8

I have a list of dicts e.g.

[{'name':'Bernard','age':7},{'name':'George','age':4},{'name':'Reginald','age':6}]

I'd like to check to see if a string value is the same as the 'name' value in any of the dicts in the list. For example 'Harold' would be False, but 'George' would be True.

I realise I could do this by looping through each item in the list, but I was wondering if there was a more efficient way?

4
  • 2
    even a build-in function would loop over the dict May 18 '11 at 8:40
  • 1
    Why are you representing your data this way? Why don't you create a class Person with the attributes name and age, and then create a list or dict of those? May 18 '11 at 8:42
  • if not duplicated, very related: stackoverflow.com/questions/4391697/…
    – tokland
    May 18 '11 at 9:29
  • You could use Person = collections.namedtuple('Person', 'name age') instead of a dict as @Space_C0wb0y suggested: L = [Person(**d) for d in L] if individual items are readonly.
    – jfs
    May 18 '11 at 9:39
16

No, there cannot be a more efficient way if you have just this list of dicts.

However, if you want to check frequently, you can extract a dictionary with name:age items:

l = [{'name':'Bernard','age':7},{'name':'George','age':4},{'name':'Reginald','age':6}]
d = dict((i['name'], i['age']) for i in l)

now you have d:

{'Bernard': 7, 'George': 4, 'Reginald': 6}

and now you can check:

'Harold' in d   -> False
'George' in d   -> True

It will be much faster than iterating over the original list.

3
  • 7
    Or better yet, extract it into a set. s = set((i['name'] for i in l)). +1 May 18 '11 at 8:58
  • For the minute I don't need it multiple times, but I will definitely keep this in mind for the future, thanks.
    – chrism
    May 18 '11 at 9:30
  • 2
    Note: there is a more efficient way if you have just a list of dicts e.g., you could sort it L.sort(key=itemgetter('name')) and use bisect module to perform a binary search. In practice you would use a set as @Chinmay Kanchi suggested or a linear search with any() as in @KennyTM's answer stackoverflow.com/questions/6041981/…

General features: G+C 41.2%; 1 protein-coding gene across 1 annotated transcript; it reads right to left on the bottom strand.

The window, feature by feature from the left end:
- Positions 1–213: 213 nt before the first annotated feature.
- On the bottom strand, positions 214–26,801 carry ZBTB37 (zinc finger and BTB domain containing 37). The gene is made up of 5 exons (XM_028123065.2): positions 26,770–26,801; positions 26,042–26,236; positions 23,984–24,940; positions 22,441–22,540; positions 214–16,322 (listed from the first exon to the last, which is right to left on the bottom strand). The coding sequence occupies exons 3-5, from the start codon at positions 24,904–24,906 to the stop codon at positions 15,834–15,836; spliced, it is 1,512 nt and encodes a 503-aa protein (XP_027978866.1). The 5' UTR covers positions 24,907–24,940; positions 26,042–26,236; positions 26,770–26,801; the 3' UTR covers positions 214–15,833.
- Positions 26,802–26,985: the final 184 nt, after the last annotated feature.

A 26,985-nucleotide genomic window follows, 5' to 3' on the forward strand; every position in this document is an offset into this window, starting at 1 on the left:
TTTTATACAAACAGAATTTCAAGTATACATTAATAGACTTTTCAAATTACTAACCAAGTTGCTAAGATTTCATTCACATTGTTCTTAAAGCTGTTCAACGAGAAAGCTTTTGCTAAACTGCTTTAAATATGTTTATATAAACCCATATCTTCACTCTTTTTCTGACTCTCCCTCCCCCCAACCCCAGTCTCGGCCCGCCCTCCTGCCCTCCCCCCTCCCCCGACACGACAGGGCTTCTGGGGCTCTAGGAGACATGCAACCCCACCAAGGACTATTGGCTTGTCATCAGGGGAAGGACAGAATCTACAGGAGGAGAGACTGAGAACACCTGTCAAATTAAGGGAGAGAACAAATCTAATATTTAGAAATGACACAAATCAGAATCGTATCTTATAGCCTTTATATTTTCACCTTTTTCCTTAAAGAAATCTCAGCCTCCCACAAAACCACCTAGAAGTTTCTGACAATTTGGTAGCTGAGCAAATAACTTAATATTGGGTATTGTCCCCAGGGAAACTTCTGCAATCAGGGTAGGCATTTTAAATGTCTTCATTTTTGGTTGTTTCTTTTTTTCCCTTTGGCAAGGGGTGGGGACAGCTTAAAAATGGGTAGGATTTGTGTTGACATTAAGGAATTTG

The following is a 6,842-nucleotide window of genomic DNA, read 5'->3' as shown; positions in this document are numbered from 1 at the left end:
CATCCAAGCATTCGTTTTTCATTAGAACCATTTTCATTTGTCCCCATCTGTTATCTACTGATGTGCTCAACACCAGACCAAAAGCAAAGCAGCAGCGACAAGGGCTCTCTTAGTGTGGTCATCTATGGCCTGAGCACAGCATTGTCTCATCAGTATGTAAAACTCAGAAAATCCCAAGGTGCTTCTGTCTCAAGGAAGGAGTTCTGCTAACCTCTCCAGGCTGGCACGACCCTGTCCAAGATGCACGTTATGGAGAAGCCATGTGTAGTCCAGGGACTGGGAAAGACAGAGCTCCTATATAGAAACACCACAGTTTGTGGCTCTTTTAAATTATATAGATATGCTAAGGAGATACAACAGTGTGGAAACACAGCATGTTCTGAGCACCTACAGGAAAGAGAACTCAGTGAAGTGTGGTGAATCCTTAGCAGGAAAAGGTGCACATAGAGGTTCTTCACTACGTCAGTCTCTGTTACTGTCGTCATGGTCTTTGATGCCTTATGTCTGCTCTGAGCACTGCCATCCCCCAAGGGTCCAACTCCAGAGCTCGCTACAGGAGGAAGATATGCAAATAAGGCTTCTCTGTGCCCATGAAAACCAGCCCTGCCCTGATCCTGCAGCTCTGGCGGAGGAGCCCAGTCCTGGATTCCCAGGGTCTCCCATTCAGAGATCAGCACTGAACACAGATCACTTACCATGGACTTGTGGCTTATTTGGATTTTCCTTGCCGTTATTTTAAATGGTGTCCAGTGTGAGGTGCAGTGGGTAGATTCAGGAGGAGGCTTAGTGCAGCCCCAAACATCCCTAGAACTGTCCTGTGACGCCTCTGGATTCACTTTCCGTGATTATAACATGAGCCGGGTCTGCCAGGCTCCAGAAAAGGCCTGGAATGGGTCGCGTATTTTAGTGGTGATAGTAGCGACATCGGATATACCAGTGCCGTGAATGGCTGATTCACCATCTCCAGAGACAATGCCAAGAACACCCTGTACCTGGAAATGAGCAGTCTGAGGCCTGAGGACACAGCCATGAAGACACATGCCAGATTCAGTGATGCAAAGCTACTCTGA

– jfs
    May 18 '11 at 9:46
13

The Proper Solution

There is a much more efficient way to do this than with looping. If you use operators.itemgetter you can do a simple if x in y check

#to simply check if the list of dicts contains the key=>value pair
'George' in map(itemgetter('name'), list_of_dicts)

#if you want to get the index 
index = map(itemgetter('name'), list_of_dicts).index("George") if 'George' in map(itemgetter('name'), list_of_dicts) else None
1
  • 7
    Or if you're using Python 3: list(map(itemgetter('name'), list_of_dicts)).index('George'). Can also put it inside a try.. except ValueError in case there is no item found with list.index(), rather than doing two itemgetter() lookups.
    – timss
    Jun 15 '17 at 12:22
0
l = [{'name':'Bernard','age':7},{'name':'George','age':4},{'name':'Reginald','age':6}]
search_for = 'George'
print True in map(lambda person: True if person['name'].lower() == search_for.lower() else False, l )
2
  • This is not a very nice solution. KennyTM suggested a much simpler one using any, but for some reason he chose to delete it. May 18 '11 at 9:08
  • @BjörnPollex can you reproduce the answer here? Sep 1 '17 at 16:13
0
smf = [{'name':'Bernard','age':7},{'name':'George','age':4},{'name':'Reginald','age':6}]
def names(d):
    for i in d:
        for key, value in i.iteritems():
             if key == 'name':
                 yield value


In [5]: 'Bernard' in names(smf)
Out[5]: True


In [6]: 'Bernardadf' in names(smf)
Out[6]: False
0

I think a list comprehension would do the trick here too.

names = [i['name'] for i in l]

Then use it like so:

'Bernard' in names (True)
'Farkle' in names (False)

Or a one liner (If it's only one check)

'Bernard' in [i['name'] for i in l] (True)

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